When you think of automotive manufacturing, robots building cars are probably what springs to mind.
And generally that’s the case, as automakers push to reduce their production costs.
But there’s a few brands out there still doing things by hand, Bugatti being one of them.
Of course, being as exotic and exclusive demands a premium.
That explains why the Chiron comes with an eight-figure price tag and why maintenance is so expensive.
But when you see the craftsmanship that goes into their supercars, you can understand why.
The French automaker is prone to bragging about the complex methods it uses when building the Chiron and its derivatives.
In a press release from earlier this year, Bugatti detailed the paint processes it uses – and they’re beyond comprehension.
Believe it or not, but it actually takes hundreds of hours for each Bugatti car assembled at its Molsheim factory to be painted, which is done entirely by hand.
To put that into perspective, that’s the same amount of time a traditional luxury car manufacturer – not a mainstream one – would take to build four or five cars from beginning to end.
If that’s how long it takes for a regular Bugatti to be painted, it doesn’t even bear thinking about how long it took to create the Bugatti Golden Era.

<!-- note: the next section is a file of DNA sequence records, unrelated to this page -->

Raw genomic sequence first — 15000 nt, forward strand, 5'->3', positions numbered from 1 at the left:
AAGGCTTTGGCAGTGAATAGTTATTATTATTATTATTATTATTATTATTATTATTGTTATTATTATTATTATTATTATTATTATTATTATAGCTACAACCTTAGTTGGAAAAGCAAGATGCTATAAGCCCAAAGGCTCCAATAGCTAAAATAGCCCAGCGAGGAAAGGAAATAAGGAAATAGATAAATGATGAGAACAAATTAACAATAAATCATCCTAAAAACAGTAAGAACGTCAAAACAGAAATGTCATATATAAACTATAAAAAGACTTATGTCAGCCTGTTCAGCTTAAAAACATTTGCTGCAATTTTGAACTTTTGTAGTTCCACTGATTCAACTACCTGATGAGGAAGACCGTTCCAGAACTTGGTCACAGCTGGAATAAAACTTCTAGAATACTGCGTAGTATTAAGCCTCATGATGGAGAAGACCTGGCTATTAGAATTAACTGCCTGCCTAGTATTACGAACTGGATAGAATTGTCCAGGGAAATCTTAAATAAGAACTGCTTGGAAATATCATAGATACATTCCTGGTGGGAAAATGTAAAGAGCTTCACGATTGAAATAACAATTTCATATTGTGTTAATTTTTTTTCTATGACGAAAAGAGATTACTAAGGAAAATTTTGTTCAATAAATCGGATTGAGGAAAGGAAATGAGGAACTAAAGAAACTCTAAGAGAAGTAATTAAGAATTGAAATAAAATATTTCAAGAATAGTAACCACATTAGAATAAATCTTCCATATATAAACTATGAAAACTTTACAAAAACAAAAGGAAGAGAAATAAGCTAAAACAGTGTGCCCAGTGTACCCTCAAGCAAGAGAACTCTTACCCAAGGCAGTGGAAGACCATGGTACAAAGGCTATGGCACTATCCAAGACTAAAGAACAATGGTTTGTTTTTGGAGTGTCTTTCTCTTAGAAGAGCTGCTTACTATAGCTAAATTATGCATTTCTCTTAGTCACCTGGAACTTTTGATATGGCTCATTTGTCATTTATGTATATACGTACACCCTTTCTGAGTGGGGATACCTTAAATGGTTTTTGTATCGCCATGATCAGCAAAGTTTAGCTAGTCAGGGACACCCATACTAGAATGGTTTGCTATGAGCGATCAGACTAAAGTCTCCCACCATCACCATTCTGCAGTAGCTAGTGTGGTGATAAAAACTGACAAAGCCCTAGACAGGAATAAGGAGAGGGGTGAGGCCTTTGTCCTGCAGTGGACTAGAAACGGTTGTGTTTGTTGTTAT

Unlike mass-production automakers, Bugatti actually paints each component individually and not installed on the car itself.
The reason being – so that every surface can receive the best possible finish.
But even before the first layer of paint, clear coat, or primer is applied, specialists thoroughly inspect for minuscule pits.
No machines or robots are involved here – just the natural eye checking for imperfections and the sensitive touch of the specialists’ hands.
Next up, two layers of primer are applied with a detailed sand in between.
These preparations take 100 hours alone and even at this point, the surfaces aren’t ready to be painted.
What happens next is a seemingly endless spiral of more clear coating and sanding, clear coating again, and then sanding begins again.
Bugatti describes it as “a labor of love, never rushed but always carefully applied and devotedly polished.”
Only when all the car’s panels have perfect surfaces can the specialists move to the next stage – but it’s not the final painting.
Before that can happen, the team analyzes each panel individually.
They have to do this as Bugatti Automobiles uses several different material types across the body, each with its own painting characteristics.
Should there be the slightest difference in shades between two details recognized, a repaint is needed.
When the full car is sprayed to perfection, four more days are needed to polish the car to within an inch of its life, which Bugatti says is the most complex polishing process in the entire industry.
We don’t doubt it for one minute.
All in all, from beginning to end, painting a new Bugatti takes between 600 and 700 hours.